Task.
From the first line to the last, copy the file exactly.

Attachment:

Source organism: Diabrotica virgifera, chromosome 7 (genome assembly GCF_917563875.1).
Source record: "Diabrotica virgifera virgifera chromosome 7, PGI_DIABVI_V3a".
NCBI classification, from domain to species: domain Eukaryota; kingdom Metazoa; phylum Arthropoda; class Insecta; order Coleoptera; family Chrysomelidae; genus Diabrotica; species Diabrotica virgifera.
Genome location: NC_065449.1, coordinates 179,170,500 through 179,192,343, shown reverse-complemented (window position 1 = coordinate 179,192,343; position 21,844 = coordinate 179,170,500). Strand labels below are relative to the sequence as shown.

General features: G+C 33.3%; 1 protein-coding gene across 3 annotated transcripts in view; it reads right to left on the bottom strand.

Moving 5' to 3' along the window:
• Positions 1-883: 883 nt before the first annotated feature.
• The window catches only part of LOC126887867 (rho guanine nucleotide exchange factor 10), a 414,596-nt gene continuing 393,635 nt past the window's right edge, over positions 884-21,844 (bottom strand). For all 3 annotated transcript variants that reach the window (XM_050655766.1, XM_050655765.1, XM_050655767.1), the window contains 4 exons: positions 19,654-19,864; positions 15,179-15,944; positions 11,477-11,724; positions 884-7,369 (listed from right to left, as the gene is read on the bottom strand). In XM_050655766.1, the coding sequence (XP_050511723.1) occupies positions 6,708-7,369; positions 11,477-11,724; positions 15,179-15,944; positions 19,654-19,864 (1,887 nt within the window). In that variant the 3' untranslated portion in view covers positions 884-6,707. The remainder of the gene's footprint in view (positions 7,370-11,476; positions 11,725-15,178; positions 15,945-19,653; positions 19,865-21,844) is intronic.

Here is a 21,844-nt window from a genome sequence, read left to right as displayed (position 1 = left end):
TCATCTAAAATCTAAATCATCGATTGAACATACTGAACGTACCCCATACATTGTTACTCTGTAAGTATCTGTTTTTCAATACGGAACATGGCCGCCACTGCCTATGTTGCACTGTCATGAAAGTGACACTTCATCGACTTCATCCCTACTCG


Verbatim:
Source organism: Diabrotica virgifera, chromosome 7 (genome assembly GCF_917563875.1).
Source record: "Diabrotica virgifera virgifera chromosome 7, PGI_DIABVI_V3a".
NCBI classification, from domain to species: domain Eukaryota; kingdom Metazoa; phylum Arthropoda; class Insecta; order Coleoptera; family Chrysomelidae; genus Diabrotica; species Diabrotica virgifera.
Genome location: NC_065449.1, coordinates 179,170,500 through 179,192,343, shown reverse-complemented (window position 1 = coordinate 179,192,343; position 21,844 = coordinate 179,170,500). Strand labels below are relative to the sequence as shown.

General features: G+C 33.3%; 1 protein-coding gene across 3 annotated transcripts in view; it reads right to left on the bottom strand.

Moving 5' to 3' along the window:
• Positions 1-883: 883 nt before the first annotated feature.
• The window catches only part of LOC126887867 (rho guanine nucleotide exchange factor 10), a 414,596-nt gene continuing 393,635 nt past the window's right edge, over positions 884-21,844 (bottom strand). For all 3 annotated transcript variants that reach the window (XM_050655766.1, XM_050655765.1, XM_050655767.1), the window contains 4 exons: positions 19,654-19,864; positions 15,179-15,944; positions 11,477-11,724; positions 884-7,369 (listed from right to left, as the gene is read on the bottom strand). In XM_050655766.1, the coding sequence (XP_050511723.1) occupies positions 6,708-7,369; positions 11,477-11,724; positions 15,179-15,944; positions 19,654-19,864 (1,887 nt within the window). In that variant the 3' untranslated portion in view covers positions 884-6,707. The remainder of the gene's footprint in view (positions 7,370-11,476; positions 11,725-15,178; positions 15,945-19,653; positions 19,865-21,844) is intronic.

Here is a 21,844-nt window from a genome sequence, read left to right as displayed (position 1 = left end):
TCATCTAAAATCTAAATCATCGATTGAACATACTGAACGTACCCCATACATTGTTACTCTGTAAGTATCTGTTTTTCAATACGGAACATGGCCGCCACTGCCTATGTTGCACTGTCATGAAAGTGACACTTCATCGACTTCATCCCTACTCG